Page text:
Have you ever watched J.J. Abrams’ TED Talk?

I’ll include a link at the end of the article.

I found it this morning.  I clicked on a Google News headline along the lines of “The most shocking thing about J.J. Abrams’ choice to reveal the new cast list for Star Wars Episode IX..”  Google knows me.

If I can kill the intrigue, here it was: the choice to reveal the cast list at all.  Especially the late Carrie Fisher and Mark Hamill’s return.

And the author pointed to that TED Talk, and its concept of “The Mystery Box,” as the reason this was so shocking.

The Mystery Box is one of Abrams’ secret weapons in creating great drama.

And you should know about it.

This is one of those cases where studying fiction can make you a far better copywriter and marketer…

Recall that Abrams really broke out with Lost.  At least, I don’t think he was really on my radar before then.  And I think that’s true of many of his now-fans.

If you haven’t watched Lost, I won’t spoil too much.  But at this point, I doubt too many people who really intend to watch it haven’t yet.

The basic premise?  A jet crashes on a tropical island.  And the story follows the crash survivors.  All sorts of paranormal insanity ensues.

More questions are raised than are ever answered.

That last sentence is the most important.

More questions are raised than are ever answered.  From one episode to the next, you always have lingering questions.  From one season to the next, the unanswered questions are even bigger.

There’s so much mystery.  To everything.

And even in the end, much of the mystery is never resolved.  Where were they, really?  Did they even survive the crash that started it all?

It was a cultural phenomenon.  It got fans talking.  It got critics talking.  It got everyone talking.

“What will happen next?  What did that mean?  Who was that person, really?”

More questions than answers.  Massive mystery.

When asked by the TED organization to share something he’d never shared before — and to make it profound — Abrams talked about the mystery…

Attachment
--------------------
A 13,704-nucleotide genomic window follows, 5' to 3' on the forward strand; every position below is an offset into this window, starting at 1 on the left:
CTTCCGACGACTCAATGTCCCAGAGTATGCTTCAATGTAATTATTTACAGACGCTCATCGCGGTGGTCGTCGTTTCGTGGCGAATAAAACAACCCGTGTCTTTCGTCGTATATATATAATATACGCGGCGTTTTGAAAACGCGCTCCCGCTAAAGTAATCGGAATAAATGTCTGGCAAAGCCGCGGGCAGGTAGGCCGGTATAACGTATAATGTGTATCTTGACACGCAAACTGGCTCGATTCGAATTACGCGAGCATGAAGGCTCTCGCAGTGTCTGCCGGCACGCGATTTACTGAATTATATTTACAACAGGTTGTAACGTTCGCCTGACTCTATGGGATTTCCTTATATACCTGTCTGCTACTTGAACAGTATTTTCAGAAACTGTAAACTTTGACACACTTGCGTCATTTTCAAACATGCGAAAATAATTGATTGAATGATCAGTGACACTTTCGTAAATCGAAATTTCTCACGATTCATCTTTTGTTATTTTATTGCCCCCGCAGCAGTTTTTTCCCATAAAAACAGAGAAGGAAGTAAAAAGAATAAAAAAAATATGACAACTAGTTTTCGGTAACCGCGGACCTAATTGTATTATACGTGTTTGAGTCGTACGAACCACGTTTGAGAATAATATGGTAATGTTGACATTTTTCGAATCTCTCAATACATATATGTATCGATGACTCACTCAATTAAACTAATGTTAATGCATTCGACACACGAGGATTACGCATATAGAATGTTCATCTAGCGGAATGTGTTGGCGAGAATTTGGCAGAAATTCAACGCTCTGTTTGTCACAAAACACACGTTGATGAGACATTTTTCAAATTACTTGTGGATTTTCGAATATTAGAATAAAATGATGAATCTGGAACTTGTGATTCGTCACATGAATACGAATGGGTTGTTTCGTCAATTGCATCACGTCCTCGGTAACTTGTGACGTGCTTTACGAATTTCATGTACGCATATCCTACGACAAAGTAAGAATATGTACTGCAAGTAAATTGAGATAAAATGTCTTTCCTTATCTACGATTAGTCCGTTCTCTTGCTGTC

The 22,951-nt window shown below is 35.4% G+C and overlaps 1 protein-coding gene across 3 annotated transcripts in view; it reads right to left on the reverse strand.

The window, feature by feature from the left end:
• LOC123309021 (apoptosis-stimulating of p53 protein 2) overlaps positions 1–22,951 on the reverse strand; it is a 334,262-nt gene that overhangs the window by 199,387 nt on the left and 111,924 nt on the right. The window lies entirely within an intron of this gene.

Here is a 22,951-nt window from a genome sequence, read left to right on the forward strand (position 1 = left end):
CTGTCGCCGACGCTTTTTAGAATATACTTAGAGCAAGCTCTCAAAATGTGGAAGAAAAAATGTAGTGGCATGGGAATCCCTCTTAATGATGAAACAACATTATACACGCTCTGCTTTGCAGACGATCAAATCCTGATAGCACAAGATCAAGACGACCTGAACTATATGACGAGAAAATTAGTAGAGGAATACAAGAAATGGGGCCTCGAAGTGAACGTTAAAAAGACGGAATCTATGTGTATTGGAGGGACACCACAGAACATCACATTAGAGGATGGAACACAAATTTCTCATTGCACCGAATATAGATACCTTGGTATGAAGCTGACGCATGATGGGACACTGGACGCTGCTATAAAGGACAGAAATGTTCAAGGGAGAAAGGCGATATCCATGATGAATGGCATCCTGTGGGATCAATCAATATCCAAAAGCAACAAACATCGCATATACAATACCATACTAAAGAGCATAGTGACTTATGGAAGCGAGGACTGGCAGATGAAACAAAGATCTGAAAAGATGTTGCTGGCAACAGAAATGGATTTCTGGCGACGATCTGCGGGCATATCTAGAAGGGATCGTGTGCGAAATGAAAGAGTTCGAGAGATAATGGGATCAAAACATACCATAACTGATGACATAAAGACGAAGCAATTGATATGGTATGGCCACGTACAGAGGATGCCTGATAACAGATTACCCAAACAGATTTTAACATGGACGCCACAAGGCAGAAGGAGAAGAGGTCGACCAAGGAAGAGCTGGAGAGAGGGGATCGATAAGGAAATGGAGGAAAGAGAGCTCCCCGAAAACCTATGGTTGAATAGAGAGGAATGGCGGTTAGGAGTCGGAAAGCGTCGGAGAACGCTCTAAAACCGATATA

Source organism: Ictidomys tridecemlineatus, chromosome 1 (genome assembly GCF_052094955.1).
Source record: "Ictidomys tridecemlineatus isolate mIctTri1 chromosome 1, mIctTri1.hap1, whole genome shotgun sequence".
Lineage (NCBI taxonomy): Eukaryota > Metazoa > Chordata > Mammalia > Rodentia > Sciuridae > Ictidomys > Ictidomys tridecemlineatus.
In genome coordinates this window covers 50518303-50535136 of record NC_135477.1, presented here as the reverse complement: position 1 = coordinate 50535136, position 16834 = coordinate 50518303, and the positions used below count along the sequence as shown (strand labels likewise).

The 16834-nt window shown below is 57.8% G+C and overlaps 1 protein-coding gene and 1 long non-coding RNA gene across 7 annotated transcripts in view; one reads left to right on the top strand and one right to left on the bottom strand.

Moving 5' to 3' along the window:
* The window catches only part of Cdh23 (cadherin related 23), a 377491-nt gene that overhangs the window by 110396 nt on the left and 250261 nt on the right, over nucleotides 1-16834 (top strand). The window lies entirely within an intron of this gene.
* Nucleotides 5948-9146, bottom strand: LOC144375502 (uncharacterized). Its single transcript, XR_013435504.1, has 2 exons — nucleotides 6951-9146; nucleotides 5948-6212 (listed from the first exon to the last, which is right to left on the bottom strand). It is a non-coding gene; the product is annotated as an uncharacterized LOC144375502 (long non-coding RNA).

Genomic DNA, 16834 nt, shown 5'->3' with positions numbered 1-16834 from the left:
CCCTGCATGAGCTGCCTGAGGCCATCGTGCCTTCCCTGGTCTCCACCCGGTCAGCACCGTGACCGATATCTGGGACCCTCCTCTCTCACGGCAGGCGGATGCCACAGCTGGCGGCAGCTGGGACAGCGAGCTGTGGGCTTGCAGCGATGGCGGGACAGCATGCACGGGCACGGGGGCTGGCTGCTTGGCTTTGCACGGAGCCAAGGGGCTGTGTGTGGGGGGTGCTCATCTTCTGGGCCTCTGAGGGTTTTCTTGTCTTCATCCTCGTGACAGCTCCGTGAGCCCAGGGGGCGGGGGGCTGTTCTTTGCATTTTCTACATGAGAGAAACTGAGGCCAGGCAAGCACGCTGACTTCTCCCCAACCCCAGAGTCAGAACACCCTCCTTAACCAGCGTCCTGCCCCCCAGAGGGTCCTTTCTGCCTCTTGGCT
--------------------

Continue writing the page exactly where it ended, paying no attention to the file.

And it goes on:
You really need to watch the video.  I can’t do it justice — and I won’t spoil the the origin of the concept of “The Mystery Box,” which is heart-warming.

But I will speak to the concept — and its role in marketing.

To sell, we solve problems.  Nearly every great product or service is a solution to a pressing problem.  Gary Bencivenga once said that “problems are markets.”

But here’s the thing.  It’s impossible to communicate that you can solve your prospect’s problems if you don’t first get and hold their attention.

And for the most part, your prospect doesn’t give a rat’s patootie about yet another person offering to solve their problem.

They’ve heard a million pitches.  They’ve been disappointed by a million promises.

They’re jaded.  Overwhelmed with selling messages.

And frankly, tired.

Tired of all this crap.  Tired of marketers.  Tired of salespeople.  Tired of all the BS.

“Been there, done that, got the T-shirt.”

Just talking about their problem doesn’t move the needle.  Neither does offering the solution.  (Although you DO have to get to these quickly.)

But they’re always open to being entertained…

That same prospect that you claim won’t sit still for a 60-minute sales video?

They binge-watched Lost — all 3 3/4 days of it.  That’s 90 hours.

Last night they watched whatever on Netflix for 1.3 hours.  Getting their daily quota toward 480 hours per year.

They watch stuff all the time.  They stay engaged.  They happily put their attention somewhere…  Wherever it’s most rewarding to put it.

And what you’ll find as an almost invariable trait of those things to which they’re willing to lend their sustained attention…  Is MYSTERY.

Unanswered questions.  Beginnings without an immediate ending.  Loops opened, but not closed.

They’re shown a box, that contains a mystery, but not allowed to open it — yet.

Right now, it’s unknown.  Uncertain.  Intriguing.  Curiosity-provoking.  Full of possibility.

More questions are raised than are ever answered.

That’s what stimulates their need for novelty.  That’s what stokes the fires of curiosity.

The great mystery.

It can drag them along for 100 episodes of a hit TV show.  Or it can open the conversation that leads to their problem and the solution you offer.

Either way, it can grab attention.

And if you’re the one who knows how to create that mystery?

Well — it can also lead to the sale.

Here’s the J.J. Abrams TED Talk.

Yours for bigger breakthroughs,

Roy Furr

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